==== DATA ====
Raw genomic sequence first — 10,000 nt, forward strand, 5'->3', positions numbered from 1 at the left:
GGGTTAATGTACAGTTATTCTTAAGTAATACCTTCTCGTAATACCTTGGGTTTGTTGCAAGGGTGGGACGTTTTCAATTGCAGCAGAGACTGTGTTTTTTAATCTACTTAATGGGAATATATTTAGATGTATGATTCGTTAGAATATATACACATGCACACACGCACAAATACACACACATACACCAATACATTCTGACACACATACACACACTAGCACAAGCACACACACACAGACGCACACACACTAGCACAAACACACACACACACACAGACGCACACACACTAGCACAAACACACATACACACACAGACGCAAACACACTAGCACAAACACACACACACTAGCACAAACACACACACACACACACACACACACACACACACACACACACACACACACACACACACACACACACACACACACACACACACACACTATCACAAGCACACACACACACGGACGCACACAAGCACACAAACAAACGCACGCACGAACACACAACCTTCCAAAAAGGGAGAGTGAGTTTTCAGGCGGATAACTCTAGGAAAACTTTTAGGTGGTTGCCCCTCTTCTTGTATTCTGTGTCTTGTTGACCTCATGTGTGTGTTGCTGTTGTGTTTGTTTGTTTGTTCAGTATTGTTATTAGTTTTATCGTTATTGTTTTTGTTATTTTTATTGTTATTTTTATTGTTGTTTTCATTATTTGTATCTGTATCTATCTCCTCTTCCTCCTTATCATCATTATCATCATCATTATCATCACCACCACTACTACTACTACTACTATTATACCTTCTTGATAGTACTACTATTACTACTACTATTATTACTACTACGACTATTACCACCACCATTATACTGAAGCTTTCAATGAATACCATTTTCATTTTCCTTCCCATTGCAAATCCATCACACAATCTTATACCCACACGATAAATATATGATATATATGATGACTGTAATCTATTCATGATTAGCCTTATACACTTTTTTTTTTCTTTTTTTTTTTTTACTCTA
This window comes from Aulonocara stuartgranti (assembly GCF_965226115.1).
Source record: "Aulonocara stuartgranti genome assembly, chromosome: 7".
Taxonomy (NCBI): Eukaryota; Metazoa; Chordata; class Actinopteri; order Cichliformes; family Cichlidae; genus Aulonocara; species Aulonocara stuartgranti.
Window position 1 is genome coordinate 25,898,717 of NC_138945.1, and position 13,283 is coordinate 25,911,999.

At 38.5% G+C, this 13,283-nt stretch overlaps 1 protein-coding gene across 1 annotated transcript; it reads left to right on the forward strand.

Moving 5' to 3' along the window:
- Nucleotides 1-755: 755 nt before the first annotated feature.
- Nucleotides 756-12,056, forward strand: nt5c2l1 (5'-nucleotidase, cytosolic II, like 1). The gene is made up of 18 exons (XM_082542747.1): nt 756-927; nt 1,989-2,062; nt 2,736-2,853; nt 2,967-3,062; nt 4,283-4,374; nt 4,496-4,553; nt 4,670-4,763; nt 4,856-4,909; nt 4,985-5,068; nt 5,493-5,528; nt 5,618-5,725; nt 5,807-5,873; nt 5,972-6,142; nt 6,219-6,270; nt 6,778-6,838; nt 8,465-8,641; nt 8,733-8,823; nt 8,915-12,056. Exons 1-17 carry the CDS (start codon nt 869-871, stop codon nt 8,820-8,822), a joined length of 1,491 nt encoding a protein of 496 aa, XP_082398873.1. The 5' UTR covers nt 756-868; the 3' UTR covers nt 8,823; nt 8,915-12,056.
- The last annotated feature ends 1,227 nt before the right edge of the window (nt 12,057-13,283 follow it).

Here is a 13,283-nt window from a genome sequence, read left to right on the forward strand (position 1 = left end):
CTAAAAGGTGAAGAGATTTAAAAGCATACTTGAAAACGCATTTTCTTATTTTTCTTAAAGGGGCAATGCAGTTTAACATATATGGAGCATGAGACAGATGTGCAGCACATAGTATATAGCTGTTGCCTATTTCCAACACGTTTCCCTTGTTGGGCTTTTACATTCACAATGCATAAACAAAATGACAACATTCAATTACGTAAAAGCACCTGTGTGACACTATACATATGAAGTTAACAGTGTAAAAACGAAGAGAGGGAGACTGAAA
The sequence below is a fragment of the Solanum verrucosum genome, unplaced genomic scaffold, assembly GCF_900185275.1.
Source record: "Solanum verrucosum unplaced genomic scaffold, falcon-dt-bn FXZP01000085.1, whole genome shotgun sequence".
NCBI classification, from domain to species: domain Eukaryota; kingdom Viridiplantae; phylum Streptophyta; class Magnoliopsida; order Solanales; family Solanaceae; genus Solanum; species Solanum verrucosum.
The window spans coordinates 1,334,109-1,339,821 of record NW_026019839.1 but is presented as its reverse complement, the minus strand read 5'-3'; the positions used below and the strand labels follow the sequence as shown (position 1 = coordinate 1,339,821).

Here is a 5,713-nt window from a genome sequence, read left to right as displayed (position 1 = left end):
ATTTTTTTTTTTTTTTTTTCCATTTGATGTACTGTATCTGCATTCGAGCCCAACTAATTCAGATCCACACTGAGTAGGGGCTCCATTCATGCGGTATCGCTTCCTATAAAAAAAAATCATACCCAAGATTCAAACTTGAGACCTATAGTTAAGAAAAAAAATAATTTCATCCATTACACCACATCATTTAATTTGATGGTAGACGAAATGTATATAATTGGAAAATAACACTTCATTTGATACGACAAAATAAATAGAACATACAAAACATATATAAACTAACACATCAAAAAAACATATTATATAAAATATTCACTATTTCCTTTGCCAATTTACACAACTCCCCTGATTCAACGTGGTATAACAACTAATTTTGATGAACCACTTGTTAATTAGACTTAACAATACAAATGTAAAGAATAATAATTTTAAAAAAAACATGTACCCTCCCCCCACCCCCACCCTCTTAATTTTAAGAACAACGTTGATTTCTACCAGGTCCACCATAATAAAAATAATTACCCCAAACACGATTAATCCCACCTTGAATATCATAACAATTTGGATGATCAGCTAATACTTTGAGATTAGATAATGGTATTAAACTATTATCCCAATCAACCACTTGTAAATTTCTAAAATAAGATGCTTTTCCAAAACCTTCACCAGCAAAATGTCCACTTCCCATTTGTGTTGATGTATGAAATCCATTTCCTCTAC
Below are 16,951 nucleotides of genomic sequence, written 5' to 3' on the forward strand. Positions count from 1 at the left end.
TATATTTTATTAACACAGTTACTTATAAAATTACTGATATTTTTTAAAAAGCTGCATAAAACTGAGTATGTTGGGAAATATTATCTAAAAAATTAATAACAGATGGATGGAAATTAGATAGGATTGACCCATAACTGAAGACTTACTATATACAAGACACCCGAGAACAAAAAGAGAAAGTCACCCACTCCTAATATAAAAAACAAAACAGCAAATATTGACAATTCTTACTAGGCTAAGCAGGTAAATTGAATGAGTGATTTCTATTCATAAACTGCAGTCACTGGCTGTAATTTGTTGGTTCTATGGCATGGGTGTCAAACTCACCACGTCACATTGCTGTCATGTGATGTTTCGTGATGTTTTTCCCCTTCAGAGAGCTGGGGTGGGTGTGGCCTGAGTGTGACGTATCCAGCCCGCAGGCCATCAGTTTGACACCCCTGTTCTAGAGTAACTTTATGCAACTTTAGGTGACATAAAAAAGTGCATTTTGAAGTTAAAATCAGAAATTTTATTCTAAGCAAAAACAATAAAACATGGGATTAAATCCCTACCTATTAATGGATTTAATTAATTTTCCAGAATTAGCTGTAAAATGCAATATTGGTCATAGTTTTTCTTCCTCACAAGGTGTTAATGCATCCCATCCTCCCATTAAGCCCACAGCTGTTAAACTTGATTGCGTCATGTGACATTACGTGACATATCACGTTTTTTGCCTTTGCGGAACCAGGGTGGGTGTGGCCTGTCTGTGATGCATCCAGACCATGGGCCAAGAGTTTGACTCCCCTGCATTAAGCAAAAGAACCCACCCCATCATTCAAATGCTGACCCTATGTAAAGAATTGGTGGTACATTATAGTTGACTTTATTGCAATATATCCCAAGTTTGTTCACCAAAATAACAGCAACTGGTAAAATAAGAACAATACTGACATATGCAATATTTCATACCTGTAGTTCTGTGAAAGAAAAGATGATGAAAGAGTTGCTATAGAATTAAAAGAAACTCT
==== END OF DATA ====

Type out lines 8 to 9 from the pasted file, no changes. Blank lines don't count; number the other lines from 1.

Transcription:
Moving 5' to 3' along the window:
- Nucleotides 1-755: 755 nt before the first annotated feature.